One swing of the bat cost Frank Thomas his job with the Phillies. That’s because in batting practice on July 3, 1965, Thomas swung his bat and connected with Dick Allen’s shoulder. (He was still known as Richie Allen then.) The next day when the Phillies released him, Thomas learned that if you’re going to swing your bat at a teammate, it’s better to pick one who was not leading league in hitting (.341) ; or the previous year’s rookie of the year. Allen was both.
Accounts of what happened are varied and conflicting, but the consensus view is that there was a racial aspect, or at least a perceived racial aspect, that triggered it. After his release Thomas gave his side of the story, acknowledging that he told Allen that he was “running off at the mouth like Muhammad Cassius Clay.” Allen refused to speak publicly about the incident, probably because he was told by manager Gene Mauch that he would receive stiff fine if he said anything.
When Sonny (Charles) Liston’s body was found on January 5, 1971, he was just another washed up pug. His death certificate says he died on December 30, 1970, but that’s just an estimate the cops made, based on the number of unopened milk bottles and newspapers they found at his front door. (Historical note — milk used to be sold in bottles and a guy called “The Milkman” brought it to your house.)
From the LA TimesAlthough Liston-Ali II finished Liston as a big-money fighter, he continued to fight lesser names in the heavyweight division.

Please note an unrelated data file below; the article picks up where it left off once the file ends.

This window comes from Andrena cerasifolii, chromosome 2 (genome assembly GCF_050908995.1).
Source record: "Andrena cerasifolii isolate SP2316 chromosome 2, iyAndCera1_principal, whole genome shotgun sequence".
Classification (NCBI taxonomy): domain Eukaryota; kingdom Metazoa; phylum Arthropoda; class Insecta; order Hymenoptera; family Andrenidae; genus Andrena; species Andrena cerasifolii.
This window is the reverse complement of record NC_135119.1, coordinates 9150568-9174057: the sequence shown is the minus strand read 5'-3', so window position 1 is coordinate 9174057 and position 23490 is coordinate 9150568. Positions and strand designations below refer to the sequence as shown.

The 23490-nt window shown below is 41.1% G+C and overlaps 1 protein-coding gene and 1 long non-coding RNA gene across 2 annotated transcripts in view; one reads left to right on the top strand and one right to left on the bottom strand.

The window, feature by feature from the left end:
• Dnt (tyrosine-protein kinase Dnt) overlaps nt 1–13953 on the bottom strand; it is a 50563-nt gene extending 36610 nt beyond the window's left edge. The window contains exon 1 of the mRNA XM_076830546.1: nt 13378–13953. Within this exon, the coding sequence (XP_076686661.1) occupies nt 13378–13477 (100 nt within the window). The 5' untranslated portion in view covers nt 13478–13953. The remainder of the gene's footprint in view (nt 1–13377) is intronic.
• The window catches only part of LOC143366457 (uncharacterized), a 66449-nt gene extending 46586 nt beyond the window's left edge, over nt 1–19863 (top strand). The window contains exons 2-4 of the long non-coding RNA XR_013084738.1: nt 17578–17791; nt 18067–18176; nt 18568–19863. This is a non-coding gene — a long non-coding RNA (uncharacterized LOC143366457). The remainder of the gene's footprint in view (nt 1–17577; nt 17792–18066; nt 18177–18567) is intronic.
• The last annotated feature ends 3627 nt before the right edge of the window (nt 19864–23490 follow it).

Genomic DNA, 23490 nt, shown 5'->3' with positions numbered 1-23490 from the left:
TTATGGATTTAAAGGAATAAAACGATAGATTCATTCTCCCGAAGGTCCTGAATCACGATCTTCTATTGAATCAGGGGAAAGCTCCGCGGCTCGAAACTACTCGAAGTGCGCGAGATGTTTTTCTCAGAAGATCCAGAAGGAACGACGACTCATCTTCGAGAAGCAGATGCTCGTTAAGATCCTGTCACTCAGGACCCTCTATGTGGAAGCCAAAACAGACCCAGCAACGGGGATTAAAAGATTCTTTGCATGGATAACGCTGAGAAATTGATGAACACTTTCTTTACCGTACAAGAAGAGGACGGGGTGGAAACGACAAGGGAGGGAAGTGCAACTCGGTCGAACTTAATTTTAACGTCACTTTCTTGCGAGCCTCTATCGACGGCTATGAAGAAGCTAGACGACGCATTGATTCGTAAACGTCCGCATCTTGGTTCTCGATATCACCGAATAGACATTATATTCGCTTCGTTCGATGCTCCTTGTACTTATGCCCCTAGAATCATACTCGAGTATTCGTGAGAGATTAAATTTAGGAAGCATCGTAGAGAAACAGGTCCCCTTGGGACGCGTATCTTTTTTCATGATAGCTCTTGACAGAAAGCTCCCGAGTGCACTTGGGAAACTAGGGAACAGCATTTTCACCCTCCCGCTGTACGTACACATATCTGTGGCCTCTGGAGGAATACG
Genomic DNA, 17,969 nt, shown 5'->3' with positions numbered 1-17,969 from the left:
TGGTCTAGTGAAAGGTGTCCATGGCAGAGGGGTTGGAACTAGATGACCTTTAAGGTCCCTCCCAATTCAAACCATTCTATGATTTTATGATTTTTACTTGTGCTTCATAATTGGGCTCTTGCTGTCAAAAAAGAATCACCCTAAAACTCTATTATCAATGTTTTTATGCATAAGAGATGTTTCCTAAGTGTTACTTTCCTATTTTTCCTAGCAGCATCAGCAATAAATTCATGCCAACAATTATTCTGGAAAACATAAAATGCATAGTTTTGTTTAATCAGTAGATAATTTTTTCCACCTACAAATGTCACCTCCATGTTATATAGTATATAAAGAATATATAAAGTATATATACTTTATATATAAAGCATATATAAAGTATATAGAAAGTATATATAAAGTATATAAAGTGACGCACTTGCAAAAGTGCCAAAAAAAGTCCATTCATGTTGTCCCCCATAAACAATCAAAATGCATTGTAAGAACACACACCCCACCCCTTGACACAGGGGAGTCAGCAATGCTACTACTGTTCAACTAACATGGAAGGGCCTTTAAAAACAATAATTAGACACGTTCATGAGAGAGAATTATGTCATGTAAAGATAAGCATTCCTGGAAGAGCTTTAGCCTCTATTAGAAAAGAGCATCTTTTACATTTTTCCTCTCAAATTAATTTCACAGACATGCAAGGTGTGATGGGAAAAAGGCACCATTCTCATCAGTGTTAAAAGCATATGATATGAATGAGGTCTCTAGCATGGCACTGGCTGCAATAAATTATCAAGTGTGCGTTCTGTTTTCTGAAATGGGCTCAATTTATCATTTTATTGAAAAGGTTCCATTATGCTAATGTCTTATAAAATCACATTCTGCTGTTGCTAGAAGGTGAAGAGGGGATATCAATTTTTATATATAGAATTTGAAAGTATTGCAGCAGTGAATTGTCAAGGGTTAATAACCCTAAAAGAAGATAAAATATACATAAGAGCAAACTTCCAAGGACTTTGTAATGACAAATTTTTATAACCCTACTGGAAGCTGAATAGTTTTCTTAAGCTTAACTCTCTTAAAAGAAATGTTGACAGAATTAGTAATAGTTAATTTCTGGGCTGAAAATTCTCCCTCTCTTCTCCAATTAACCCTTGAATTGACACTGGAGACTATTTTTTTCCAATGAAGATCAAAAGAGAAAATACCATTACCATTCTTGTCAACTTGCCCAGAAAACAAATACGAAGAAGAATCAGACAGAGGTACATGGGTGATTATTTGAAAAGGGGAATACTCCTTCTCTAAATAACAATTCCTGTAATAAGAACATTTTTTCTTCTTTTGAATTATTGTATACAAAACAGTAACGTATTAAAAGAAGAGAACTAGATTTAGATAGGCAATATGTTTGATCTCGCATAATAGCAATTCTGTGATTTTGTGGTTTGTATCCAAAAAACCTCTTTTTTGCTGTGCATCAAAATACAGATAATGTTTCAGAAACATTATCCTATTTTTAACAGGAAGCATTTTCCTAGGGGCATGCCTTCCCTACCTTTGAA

Then, in the first week of January, 1970, Liston’s wife, Geraldine, returned home from a trip and found Liston’s decomposing body on their bed, on his back, clad only in shorts and socks. There was blood on his face and chest, and a small glass of vodka on the nightstand.
The milk bottles and newspapers on the front porch indicated to police that he had been dead five or six days. Since the death certificate required a date, it was fixed at Dec. 30. Read more
From The Las Vegas Sun Officially, Liston died of lung congestion and heart failure.
But many believe Liston’s relationship with undesirables led to his fate. An autopsy revealed traces of morphine and codeine in his body, and an arm had fresh needle tracks. His wife, Geraldine, found him, badly decomposed, in their Las Vegas home. Marijuana, heroin and a syringe were found nearby. Read more
A decade earlier, he was considered to be the most intimidating fighter of his generation. Not until Mike Tyson burst onto the scene in the mid 1980’s, was there a professional boxer who scared the hell out of his opponents the way Sonny Liston did.